By Dave Helgeson
I have been around RVs all my life. My family entered the “trailer” business in 1937, manufacturing their own brand of trailers, with my parents eventually running their own dealership where I was first employed. Later my wife and I started our own RV dealership, eventually closing that and producing RV shows to the present time.
Back in the BC days (before color photos) you really didn’t need a 12-volt battery in your unit (everything was manual or LP powered), and the term “RV” hadn’t yet been coined. “House trailers” only had a holding tank for the toilet, and sink (gray) water just ran freely on the ground or you dug a “gopher hole” to contain it – and often the contents of the black tank, too, via a lone sewer hose.
As a young boy who liked to play in the dirt, watching “gopher holes” being augured in the ground at Airstream rallies hosted by the Wally Byam Caravan Club International (WBCCI) was the highlight of the outing for me. Click here for a historical recap of the club including the use of gopher holes.
When we sold an “RV” at the dealership we always included a starter kit that included a non-toxic water hose, some portable tri-pod stabilizers and ONE sewer hose to get people started camping. As fifth wheels entered the scene and center baths started to become popular, we would sometimes suggest to buyers of those rigs that they may want to carry a SECOND sewer hose as most campgrounds at that time located the sewer hookup at the back of the space.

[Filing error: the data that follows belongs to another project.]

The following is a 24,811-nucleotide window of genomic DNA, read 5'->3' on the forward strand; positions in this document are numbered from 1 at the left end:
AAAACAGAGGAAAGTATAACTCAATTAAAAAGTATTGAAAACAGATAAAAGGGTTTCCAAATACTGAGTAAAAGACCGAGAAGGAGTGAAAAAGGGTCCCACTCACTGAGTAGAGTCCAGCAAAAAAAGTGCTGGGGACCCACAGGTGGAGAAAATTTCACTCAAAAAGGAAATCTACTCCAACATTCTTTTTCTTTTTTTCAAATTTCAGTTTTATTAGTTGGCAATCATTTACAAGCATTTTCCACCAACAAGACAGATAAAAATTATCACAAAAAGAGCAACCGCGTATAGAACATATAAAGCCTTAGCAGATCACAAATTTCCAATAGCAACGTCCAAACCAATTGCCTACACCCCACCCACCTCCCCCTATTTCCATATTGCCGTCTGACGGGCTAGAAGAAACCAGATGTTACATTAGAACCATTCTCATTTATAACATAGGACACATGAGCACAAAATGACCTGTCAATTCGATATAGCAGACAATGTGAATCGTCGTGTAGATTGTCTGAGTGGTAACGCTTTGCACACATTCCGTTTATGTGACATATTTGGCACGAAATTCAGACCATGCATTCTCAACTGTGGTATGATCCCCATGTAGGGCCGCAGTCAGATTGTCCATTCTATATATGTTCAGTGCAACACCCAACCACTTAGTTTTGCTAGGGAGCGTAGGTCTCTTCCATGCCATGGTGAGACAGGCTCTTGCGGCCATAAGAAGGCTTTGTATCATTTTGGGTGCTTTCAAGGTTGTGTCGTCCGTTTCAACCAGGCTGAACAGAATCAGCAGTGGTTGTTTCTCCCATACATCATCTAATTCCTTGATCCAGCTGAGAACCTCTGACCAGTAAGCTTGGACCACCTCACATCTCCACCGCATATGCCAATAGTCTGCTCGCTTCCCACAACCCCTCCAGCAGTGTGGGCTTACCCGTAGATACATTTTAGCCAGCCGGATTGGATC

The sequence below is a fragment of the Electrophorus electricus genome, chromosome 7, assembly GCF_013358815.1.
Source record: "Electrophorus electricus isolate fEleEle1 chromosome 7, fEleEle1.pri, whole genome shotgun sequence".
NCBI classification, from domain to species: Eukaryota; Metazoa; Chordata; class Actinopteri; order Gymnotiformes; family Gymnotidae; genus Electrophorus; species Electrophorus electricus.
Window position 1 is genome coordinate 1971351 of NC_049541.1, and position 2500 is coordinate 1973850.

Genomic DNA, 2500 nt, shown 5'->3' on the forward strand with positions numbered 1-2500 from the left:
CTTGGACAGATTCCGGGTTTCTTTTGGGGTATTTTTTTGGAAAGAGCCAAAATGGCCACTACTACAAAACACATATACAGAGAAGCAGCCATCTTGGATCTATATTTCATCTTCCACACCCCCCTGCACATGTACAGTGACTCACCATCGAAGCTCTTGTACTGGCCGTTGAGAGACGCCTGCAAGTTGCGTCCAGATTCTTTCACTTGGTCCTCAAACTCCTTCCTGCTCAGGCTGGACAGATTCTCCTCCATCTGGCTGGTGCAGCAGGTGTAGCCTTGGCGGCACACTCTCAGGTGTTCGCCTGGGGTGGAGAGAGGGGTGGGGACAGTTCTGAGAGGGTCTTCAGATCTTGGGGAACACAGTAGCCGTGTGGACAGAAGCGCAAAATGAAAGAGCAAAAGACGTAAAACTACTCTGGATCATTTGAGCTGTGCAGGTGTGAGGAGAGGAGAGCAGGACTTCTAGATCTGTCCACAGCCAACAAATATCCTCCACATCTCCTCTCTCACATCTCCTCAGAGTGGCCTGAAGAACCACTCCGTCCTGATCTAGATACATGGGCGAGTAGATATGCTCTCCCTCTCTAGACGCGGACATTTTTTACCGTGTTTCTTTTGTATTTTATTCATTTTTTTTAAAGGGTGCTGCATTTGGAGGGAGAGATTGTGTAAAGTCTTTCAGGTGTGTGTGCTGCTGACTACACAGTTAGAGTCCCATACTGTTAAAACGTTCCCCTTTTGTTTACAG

Now, I haven’t retailed an RV in 23 years, but believe I have been staying abreast with the most recent “improvements” in the RV industry via the RVs I see at RV shows and reading trade magazines both online and in print. I also haven’t been staying at campgrounds and RV parks as frequently as I once did as my preference has migrated to camping in the boondocks.
Recently my wife and I decided to join my son and his family camping in a full hookup campground, the first one we had camped at in over a year. As I was escorting my grandson around one of the campground loops on his tricycle, I was rather shocked to see some RVs using THREE and even FOUR sewer hoses! The occupant of one RV using four sewer hoses seemed to lack the concept of gravity and I was rather disturbed thinking where the contents from the black tank would settle.
Reflecting on my over-fifty years being around RVs, I began to think, is this really where advances and “modern convenience” have brought us? Would I want to deal with dumping and flushing 30–40 feet of sewer hose? Where does someone store that many sewer hoses? Are they doing so in a sanitary way or just throwing them in a storage compartment? Yuck!
In the future, maybe someone will invent a system that will instantly incinerate the contents of your gray and black tank with the push of a button – eliminating the need for sewer hoses completely. Oh, wait! They did! Fifty years ago it was called a Thermasan (marketed by Thetford), returning recently as the ThermalTreat Zero Liquid Discharge (ZLD) Sewage Elimination System. Neither of these products caught on or posed a threat to the venerable sewer hose.
Until the next best thing comes along to eliminate the need for sewer hoses, I think I will continue to live in the dark ages with my rear bathroom RV and one sewer hose. In the rare instance where I am in a campground where my 10-foot sewer hose won’t reach (typically when the sewer hookup is in the middle of the camp space designed for RVs with center baths), I just dump as I back into the space and then dump again as I exit the space days later.
So I ask you, the readers of RVtravel.com: How many sewer hoses does one need? Is the need to carry multiple sewer hoses really a convenient advancement in RV design or a necessary evil?
Please share your thoughts using the comment box below.